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Plano's Political Pit Bull
The following was written By
President of Plano Citizens Coalition
City of Plano property taxes are increasing at an unsustainable rate. In the last five years, according to the city’s own data, the average homeowner has seen their city tax bill rise 36 percent, while inflation has increased only 16 percent. This is a direct result of city officials refusing to reduce their tax rate enough to offset rising property values.
Plano city leaders will argue about the tax rate. They will say that the tax rate is the same as it was ten years ago or that they lowered the tax rate two years ago, but that is irrelevant when property values are increasing faster than the tax rates are decreasing. For example, if over the last ten years your $250,000 home increases in value to $400,000, that is a 60% increase. If over that time, the tax rate stays the same, the property taxes you pay would go up 60%. If over that time, the tax rate dropped two cents per hundred dollar valuation, which is about 4%, then the property taxes you pay would go up 53%. The increase is less, but still unsustainable.
City staff has proposed yet another 4 percent tax increase again this year. And they’re using confusion to try and convince residents they aren’t. They say they are “not raising the tax rate,” implying they aren’t forcing taxpayers to pay more. But the truth is, they are.
The solution is for the Plano City Council to adopt the “Effective Tax Rate” which is the tax rate at which, on average, homeowner would pay the same amount of tax this year as they paid last year. As always, even with a lower tax rate, the city would still collect additional revenue from the city’s growth, but the tax hikes on existing homeowners would stop. This seems quite reasonable after a decade of annual tax increases.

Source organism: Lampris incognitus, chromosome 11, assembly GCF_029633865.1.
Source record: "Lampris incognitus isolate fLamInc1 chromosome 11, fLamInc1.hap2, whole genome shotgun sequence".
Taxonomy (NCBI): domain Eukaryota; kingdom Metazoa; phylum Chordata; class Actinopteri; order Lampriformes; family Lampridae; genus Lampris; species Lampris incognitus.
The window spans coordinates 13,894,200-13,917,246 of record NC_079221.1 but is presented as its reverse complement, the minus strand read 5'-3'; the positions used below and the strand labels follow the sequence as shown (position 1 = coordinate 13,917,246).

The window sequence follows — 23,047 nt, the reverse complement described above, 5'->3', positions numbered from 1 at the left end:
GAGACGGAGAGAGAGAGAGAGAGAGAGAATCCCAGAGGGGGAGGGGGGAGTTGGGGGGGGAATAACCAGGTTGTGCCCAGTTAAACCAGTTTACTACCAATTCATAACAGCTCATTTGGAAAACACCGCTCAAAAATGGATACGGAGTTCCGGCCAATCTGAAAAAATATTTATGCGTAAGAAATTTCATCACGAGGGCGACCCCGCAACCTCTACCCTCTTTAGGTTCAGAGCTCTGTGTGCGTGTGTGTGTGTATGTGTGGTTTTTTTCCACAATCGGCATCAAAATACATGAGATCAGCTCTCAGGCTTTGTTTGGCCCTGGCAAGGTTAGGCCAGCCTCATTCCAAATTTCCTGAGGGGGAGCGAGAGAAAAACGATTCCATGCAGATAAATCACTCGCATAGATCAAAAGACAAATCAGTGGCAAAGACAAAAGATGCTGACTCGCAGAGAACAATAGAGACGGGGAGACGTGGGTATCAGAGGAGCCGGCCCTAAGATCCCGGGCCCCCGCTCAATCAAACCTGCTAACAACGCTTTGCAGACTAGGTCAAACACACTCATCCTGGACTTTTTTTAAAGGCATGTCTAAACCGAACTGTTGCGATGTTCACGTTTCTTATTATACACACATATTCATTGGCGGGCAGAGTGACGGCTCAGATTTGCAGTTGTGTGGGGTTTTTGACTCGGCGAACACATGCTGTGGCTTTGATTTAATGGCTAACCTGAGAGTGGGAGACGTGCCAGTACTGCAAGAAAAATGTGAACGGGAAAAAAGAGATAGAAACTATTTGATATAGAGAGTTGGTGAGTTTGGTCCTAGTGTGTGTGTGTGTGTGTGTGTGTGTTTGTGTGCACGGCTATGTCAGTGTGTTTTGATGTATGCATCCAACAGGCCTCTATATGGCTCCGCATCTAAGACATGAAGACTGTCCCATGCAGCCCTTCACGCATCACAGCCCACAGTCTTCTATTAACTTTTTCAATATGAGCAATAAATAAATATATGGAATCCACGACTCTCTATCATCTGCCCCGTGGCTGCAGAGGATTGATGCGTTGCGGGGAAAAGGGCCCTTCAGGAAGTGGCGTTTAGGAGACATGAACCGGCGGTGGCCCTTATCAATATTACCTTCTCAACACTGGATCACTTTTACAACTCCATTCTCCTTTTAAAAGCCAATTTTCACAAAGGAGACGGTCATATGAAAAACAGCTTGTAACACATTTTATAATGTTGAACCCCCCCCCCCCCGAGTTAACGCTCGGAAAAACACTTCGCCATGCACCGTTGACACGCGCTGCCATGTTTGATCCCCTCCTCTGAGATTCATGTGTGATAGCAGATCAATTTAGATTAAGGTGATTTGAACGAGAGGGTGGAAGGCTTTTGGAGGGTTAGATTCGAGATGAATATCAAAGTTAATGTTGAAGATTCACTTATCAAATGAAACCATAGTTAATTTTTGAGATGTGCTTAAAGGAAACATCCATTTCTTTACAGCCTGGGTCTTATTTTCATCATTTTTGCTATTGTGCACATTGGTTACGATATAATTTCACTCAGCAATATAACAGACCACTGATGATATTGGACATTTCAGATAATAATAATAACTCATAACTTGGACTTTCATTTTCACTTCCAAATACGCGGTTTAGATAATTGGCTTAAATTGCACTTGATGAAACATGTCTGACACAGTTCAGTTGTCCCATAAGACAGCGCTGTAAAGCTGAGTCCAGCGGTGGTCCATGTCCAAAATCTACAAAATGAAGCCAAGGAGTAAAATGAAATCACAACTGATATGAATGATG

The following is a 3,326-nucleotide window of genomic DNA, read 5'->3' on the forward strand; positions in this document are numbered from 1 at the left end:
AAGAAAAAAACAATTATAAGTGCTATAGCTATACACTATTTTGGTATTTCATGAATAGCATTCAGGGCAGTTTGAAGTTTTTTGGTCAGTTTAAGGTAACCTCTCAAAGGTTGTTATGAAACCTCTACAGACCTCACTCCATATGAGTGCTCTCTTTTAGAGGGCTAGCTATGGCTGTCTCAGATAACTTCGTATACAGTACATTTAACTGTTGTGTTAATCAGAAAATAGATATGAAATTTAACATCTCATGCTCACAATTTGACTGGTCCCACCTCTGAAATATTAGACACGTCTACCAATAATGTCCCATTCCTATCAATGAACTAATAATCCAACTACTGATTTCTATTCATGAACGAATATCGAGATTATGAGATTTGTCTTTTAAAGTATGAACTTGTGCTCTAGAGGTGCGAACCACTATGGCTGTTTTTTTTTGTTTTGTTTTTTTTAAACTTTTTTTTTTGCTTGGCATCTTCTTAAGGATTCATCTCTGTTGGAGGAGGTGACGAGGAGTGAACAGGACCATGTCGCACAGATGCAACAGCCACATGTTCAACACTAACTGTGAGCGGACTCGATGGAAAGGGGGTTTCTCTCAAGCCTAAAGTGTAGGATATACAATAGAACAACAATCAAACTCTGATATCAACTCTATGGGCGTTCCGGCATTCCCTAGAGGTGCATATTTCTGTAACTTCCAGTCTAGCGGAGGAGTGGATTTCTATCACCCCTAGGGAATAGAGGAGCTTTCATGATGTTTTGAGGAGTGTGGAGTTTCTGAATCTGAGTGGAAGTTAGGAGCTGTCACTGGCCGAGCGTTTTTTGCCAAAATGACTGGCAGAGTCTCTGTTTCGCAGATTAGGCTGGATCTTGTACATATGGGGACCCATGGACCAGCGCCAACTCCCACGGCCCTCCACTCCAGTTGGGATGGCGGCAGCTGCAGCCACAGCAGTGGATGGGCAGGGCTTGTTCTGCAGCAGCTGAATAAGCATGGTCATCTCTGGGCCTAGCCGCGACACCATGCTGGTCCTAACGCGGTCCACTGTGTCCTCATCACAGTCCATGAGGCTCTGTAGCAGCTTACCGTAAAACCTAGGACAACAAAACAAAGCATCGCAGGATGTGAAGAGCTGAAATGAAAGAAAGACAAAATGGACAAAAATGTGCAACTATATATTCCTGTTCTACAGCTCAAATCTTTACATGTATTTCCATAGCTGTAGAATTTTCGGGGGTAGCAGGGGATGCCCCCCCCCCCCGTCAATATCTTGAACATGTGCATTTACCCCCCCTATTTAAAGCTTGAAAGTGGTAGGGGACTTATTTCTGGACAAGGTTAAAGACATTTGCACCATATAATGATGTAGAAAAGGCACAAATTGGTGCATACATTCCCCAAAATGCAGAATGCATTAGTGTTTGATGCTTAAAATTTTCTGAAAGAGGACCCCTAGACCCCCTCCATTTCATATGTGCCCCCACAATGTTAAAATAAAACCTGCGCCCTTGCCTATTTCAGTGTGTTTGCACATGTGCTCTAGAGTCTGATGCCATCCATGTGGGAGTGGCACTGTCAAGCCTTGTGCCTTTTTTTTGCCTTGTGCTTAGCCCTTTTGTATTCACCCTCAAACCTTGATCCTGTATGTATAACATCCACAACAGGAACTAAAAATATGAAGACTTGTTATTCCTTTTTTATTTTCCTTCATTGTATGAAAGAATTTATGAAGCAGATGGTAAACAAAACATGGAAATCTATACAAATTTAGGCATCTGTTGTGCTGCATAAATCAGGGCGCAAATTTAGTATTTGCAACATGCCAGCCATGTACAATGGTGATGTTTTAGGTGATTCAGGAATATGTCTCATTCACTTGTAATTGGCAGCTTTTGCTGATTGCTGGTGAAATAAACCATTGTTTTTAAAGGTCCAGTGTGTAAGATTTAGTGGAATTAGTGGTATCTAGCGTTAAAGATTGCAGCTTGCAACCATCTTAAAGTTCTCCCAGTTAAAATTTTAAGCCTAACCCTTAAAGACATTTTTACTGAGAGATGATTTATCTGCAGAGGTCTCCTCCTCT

The city will predict dire consequences if they are not allowed to continue on their tax-hiking path, but a committee of concerned Plano citizens has been studying past budgets for several months, and is now studying the proposed 2018-2019 budget. All that’s required to enable adoption of the Effective Tax Rate, and reduce the property tax rate by roughly 3 cents, is for the city to grow its budget at a slower rate than before. No spending cuts are required to lower the tax rate. If the city simply increased spending at a slower rate, they could easily lower the tax rate.
There are many areas in the budget that year after year are budgeted at levels millions of dollars more than are actually spent when the year is over. In other words, city staff will ask for millions more in each department than what they actually need. Yet, each year these line items are increased over their previous year’s budget, rather than over the previous year’s actual expenditures. Eliminating this shell game alone will allow the city to adopt the Effective Tax Rate.
Again, no spending cuts are required. Even at a lower tax rate, total tax revenue and spending will still increase. Our committee will work with any City Council member that has an interest in our findings and is willing to consider reasonable ideas to stop unsustainable spending and property tax hikes in the City of Plano.